It seems that no vaccine in recent history has met with as much public suspicion and fear as the new H1N1 vaccine. Commonly referred to as the “swine flu,” H1N1 causes a wide range of symptoms, from mild to lethal.
The body count is already high for this time of year, and it is expected to soar much higher, according to the Centers for Disease Control and Prevention (CDC). So why are so many people refusing the vaccination?
The heart of the resistance seems less the clamor of an “uninformed” public than the vociferous objections of more than a few healthcare professionals.
“The problem with H1N1 is the speed by which the vaccine was developed,” Raymond Zakhari, a nurse practitioner and founder of Metro Medical Direct, told TechNewsWorld. “It is not possible to tell what the real safety concerns are at this time, because the vaccine has been on the market less than a year.”
New medications require a minimum of 10 years use in order to identify any long-term side effects, he said.
“In theory, the vaccine is as safe as the seasonal flu. In reality, only time will tell,” he said.
His is not a lone voice of dissension. Indeed, a “stop the shot” campaign has hit federal and state courts — initiated in nearly all cases by healthcare professionals.
In New York, a group of doctors and healthcare workers asked a federal judge in Washington, D.C., to stop the government from distributing the H1N1 vaccine and to reverse the State of New York’s mandate requiring healthcare workers to take it.
Meanwhile, the Washington State Nurses Association is suing a multi-facility healthcare provider over a requirement that nurses working there get the vaccine. Similar suits are beginning to appear in other parts of the country.
The Additive Scare
One big safety concern over the new vaccine has nothing to do with the main ingredients — a modified live virus in the nasal mist vaccine and dead virus in the injectable version.
Rather, there are worries about the additives in the mix, called “adjuvants” by the medical crowd. Responses to this issue vary by geographic region.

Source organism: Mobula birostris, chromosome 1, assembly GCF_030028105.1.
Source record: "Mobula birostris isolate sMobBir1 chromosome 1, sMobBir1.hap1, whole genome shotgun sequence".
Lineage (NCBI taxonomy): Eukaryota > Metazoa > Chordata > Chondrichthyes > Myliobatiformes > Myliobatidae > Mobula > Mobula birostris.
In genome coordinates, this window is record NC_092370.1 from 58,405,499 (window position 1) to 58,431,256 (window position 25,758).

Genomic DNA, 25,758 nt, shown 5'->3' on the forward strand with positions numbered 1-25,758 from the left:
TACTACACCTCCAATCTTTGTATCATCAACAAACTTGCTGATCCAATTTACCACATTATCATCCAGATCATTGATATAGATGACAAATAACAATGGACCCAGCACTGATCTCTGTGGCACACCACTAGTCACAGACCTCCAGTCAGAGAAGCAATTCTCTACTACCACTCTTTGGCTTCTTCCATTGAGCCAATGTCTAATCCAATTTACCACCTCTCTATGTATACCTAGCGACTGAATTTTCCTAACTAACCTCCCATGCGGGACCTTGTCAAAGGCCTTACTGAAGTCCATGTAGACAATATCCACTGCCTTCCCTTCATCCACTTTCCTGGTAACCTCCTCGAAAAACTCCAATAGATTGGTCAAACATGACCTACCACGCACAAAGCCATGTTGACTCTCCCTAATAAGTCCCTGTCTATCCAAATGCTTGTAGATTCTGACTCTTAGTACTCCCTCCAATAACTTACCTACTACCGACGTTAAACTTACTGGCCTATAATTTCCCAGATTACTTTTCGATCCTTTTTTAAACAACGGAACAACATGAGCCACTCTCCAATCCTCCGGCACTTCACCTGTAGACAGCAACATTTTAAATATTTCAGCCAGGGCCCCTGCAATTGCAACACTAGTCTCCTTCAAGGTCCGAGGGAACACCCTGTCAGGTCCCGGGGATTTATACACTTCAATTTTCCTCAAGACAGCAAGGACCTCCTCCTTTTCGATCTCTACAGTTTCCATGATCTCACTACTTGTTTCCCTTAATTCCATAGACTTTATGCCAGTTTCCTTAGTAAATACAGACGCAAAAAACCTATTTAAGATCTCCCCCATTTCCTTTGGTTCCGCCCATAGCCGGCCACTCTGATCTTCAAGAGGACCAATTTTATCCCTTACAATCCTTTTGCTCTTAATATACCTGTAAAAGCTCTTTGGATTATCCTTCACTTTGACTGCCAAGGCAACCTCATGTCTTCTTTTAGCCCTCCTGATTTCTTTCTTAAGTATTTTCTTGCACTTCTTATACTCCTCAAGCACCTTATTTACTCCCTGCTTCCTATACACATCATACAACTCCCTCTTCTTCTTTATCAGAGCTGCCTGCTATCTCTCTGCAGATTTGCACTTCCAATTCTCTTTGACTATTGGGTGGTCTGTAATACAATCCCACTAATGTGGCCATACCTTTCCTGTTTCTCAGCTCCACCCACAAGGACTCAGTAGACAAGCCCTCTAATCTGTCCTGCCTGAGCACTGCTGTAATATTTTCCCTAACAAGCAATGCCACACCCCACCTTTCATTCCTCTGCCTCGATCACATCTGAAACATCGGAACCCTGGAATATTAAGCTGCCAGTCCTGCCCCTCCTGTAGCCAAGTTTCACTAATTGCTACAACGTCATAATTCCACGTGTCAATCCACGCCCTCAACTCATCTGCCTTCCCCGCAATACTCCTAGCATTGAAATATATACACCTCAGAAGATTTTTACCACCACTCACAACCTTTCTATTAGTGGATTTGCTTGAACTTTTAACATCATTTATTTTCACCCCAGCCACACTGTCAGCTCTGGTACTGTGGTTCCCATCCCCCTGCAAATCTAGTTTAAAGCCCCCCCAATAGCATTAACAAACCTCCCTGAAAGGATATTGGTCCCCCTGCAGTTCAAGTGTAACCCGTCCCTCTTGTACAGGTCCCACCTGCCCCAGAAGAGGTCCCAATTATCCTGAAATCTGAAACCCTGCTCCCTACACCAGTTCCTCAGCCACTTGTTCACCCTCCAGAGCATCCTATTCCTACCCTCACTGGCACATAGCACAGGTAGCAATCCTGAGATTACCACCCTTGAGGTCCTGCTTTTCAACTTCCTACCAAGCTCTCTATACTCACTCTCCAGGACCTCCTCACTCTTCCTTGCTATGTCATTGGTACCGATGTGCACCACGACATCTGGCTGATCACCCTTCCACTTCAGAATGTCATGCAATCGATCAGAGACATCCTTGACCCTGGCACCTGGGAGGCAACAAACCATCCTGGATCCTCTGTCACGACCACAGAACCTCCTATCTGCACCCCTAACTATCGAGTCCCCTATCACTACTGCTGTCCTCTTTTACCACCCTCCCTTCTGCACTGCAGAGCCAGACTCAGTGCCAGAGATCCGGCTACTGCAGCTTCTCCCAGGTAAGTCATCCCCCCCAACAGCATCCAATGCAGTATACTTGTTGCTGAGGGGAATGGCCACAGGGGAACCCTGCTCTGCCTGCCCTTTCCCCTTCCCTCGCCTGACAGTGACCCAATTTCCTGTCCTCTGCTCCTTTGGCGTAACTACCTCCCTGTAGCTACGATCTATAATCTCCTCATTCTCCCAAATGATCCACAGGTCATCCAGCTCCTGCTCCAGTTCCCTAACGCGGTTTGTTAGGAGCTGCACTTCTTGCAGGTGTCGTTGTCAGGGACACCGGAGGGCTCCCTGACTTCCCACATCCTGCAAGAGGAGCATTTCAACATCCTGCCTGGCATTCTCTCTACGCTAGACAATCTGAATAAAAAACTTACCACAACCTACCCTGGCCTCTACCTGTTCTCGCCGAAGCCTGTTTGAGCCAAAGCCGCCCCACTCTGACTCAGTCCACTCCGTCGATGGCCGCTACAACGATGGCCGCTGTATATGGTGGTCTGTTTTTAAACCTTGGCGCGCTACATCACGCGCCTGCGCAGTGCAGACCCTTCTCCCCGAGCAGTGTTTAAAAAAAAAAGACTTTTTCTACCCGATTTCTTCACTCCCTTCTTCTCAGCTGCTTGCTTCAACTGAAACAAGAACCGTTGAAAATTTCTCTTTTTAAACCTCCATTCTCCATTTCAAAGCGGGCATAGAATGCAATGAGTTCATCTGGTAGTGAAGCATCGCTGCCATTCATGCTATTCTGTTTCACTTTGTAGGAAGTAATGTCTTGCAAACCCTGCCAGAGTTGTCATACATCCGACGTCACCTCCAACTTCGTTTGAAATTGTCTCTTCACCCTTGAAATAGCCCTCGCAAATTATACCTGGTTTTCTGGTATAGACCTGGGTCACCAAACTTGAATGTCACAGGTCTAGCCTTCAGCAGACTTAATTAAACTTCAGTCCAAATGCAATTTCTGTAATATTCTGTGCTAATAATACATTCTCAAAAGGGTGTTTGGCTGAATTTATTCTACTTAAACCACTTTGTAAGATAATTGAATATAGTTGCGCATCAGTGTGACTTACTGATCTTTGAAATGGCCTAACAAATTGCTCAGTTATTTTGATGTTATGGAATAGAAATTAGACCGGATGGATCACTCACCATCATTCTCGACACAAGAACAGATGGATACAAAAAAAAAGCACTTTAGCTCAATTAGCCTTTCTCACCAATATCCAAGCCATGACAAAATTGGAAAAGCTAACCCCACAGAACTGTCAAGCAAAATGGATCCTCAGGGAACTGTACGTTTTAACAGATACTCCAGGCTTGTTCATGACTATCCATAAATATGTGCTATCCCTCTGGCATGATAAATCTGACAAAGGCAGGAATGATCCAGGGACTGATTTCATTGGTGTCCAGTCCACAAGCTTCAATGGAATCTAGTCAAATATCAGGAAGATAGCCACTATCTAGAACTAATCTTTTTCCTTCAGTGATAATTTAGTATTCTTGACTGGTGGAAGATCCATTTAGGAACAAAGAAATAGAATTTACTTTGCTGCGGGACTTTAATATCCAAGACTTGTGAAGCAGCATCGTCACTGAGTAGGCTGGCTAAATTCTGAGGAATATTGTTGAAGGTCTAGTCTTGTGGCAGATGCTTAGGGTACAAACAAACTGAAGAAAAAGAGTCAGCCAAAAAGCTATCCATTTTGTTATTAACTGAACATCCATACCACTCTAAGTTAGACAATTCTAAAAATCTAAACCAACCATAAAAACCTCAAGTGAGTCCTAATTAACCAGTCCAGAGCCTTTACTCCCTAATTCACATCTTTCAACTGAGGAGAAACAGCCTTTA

“Some vaccines, like the hepatitis B and human papillomavirus vaccines, have adjuvants, which are substances added to enhance the immune response so that smaller quantities of vaccine can be given,” Donnica L. Moore, M.D., president of Sapphire Women’s Health Group and author of the book Women’s Health for Life, told TechNewsWorld.
The unease over adjuvants in H1N1 vaccine centers primarily on Squalene, which has been used in other vaccines in Europe and Canada “but has never been used in routine vaccines in the United States,” said Moore.
“The H1N1 vaccine available in the United States has no adjuvant of any kind,” she maintained.
New Flu, Old Cure
Although objections have been raised regarding the speed with which the H1N1 vaccines were created, the manufacturing process is actually decades old. Only the virus component itself has changed — as it does every year to coincide with the current batch of flu bugs prevalent in any given season.
“The H1N1 vaccine is manufactured in the same way that the seasonal flu vaccine is manufactured and produced annually,” said Moore.
There was a delay in producing it, according to the CDC and the U.S. Food and Drug Administration, only because it took longer to identify the virus version most likely to inflict the most disease this year.
Vaccine Safety Caveats
“I anticipate the safety profile of the vaccine to be similar to the seasonal flu vaccine,” said Moore, reflecting the CDC’s outlook.
“There has been a very long track record of safety for dead vaccines, and there is no reason to think that the new H1N1 vaccine should be any different,” Daniel Kantor, M.D., medical director of Neurologique, told TechNewsWorld.
“However, some people, such as those with multiple sclerosis, probably do not want to take the live attenuated vaccine, because this may lead to a relapse,” he said.
The H1N1 vaccine — like all vaccines — has side effects that can harm a percentage of people taking the vaccine, the CDC has acknowledged. It advises certain risk groups to avoid taking any flu vaccine at all without first consulting a physician:
- people with a severe allergy to chicken eggs;
- people who have had a previous severe reaction to any influenza vaccination;
- anyone who has experienced the onset of Guillain-Barr syndrome (GBS) within six weeks of getting a prior influenza vaccine;
- children younger than six months of age; and
- people who have a moderate-to-severe illness with a fever, who should wait until they are fully recovered to be vaccinated.
The H1N1 flu virus tends to target pregnant women, young children, young adults, and people with underlying health problems. Older people may have a natural immunity to swine flu since the disease has struck before.